I will admit, it was the dust jacket blurb that caught my attention with this one. I knew nothing of Graham and shelved this piece closer to its publication date. However, as soon as I started, I will pulled into the middle of the story and learning about Allan Linton. A fairly down to earth guy, Linton proves to be the perfect protagonist for this short piece. He offers much back story in a few long and meandering chapters, giving the reader some context throughout the novel. With his own development, both on cases and in his personal life, Linton easily becomes someone the reader can enjoy throughout this piece. Those around him prove also to do well at entertaining and offering some of their own flavouring. Should Graham allow this to launch a series, I can see some definite character development happening in upcoming novels. The story was simple and somewhat hokey, but in a good way. Simply put, it went from A to Z with a few offshoots, but keeps the reader’s attention throughout. Complex plots and numerous twists are kept from the pages of this book, but its entertainment value cannot be matched. I can only hope William A. Graham returns soon with more to offer the reader, for I will certainly queue up to see what else he plans on publishing.

Kudos, Mr. Graham, for a great debut. I can see much potential and I hope others will jump on the bandwagon as well.
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I like this book very much. I was delighted to see that it is set in Dundee, Scotland because it gave a distinct flavor to the tale. The investigator had a great back story and his "Associate" was described enough to leave some mystery. I hope there is a sequel as I would be first in line.
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Allan Linton may be a 'new' character in detective-land, I certainly hope to read more about him and his 'adventures'. What a wonderful read for readers who love mysterys set in Scotland. You can almost hear Allan talking, and certainly thinking.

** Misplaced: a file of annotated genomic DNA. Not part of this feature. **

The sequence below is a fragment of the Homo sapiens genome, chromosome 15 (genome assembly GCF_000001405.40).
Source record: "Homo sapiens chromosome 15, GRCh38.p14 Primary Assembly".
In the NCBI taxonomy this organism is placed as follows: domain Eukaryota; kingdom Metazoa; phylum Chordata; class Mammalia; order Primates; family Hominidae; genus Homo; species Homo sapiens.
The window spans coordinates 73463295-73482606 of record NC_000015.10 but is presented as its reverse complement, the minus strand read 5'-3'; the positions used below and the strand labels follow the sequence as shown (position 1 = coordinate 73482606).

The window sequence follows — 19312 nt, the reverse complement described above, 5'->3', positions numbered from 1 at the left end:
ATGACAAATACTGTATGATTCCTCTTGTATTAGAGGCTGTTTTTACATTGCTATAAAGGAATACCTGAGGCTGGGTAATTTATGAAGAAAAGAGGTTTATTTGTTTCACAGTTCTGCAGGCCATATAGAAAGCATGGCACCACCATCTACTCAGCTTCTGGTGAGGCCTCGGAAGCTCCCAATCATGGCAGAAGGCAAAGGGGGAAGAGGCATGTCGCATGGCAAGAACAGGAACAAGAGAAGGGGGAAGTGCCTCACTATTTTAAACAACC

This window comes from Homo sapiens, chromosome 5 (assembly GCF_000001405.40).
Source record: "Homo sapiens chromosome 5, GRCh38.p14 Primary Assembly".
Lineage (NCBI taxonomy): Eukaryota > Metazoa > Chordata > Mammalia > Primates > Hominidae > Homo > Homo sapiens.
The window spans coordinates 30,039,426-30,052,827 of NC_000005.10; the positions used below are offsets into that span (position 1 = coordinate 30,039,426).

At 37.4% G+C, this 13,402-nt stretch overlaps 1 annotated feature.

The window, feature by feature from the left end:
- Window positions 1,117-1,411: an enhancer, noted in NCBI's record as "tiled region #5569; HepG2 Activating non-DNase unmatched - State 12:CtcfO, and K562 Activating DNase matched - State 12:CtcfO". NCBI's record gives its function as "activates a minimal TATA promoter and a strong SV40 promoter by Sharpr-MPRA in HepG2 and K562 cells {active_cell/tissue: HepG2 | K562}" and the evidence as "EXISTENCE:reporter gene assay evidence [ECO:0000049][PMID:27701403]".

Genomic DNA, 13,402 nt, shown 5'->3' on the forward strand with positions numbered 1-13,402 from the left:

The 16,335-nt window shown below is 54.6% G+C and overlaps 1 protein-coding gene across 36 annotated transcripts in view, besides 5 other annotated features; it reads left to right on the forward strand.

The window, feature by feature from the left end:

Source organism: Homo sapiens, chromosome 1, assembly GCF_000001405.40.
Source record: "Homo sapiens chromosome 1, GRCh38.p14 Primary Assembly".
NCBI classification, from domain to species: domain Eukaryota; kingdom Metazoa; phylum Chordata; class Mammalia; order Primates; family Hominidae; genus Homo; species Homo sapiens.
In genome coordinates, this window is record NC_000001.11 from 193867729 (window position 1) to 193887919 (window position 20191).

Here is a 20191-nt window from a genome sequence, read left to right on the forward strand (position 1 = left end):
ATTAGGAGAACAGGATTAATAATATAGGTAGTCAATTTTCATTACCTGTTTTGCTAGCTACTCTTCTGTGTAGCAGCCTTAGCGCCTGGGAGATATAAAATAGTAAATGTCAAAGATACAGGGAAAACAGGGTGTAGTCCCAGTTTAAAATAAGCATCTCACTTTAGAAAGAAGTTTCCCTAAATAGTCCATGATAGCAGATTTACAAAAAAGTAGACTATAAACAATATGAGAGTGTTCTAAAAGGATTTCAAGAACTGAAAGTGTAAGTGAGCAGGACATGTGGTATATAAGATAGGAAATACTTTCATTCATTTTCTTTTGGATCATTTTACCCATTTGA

Of course, finding a missing girl is never easy, and especially not when she really wants to disappear, but not for the obvious reasons. Allan and his associate Niddrie are a strange but very effective team so the reader needn't be surprised they take excellent care of this difficult task. The plot is layered pretty nice; it contained some real surprises.
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Hello, hello friends! I hope your Christmases were merry and bright and filled with big, beautiful books. 
Today’s post-holiday book review is brought to you by NetGalley and Black & White Publishing. The book is Vermin by William A. Graham, available on March 1st, 2019. 

Okay, so for any of who you don’t know, I love Ireland and Scotland. They are on my bucket list to visit, though I approach this with some trepidation, as there’s a good chance I may never make the return trip if I actually go. Just kidding. Kind of. 

When I came across the description of Vermin, I was immediately intrigued. A crime novel set in Scotland? Sign me up. And what a good thing I did! Because it didn’t disappoint. 

Meet Allan Linton, a detective with a difference. A crime reporter turned private investigator, Allan has taken over the business previously built by his friend Eddie McLaren. Now advertised as Allan Linton and Associates in the town of Dundee, Allan and his partner Niddrie work cases as small as cats up trees and as big as missing persons.

When Allan is hired by a mysterious client to find a young woman named Tina Lamont, he and Niddrie begin to chase down leads right away—unlikely and unhelpful as they are. Given only a picture of a woman in an unfamiliar school uniform, a name that she may answer to but probably isn’t real, and the likely possibility that her hair is probably a different color, Allan is nonetheless determined to put his best foot forward in finding the object of his client’s interest.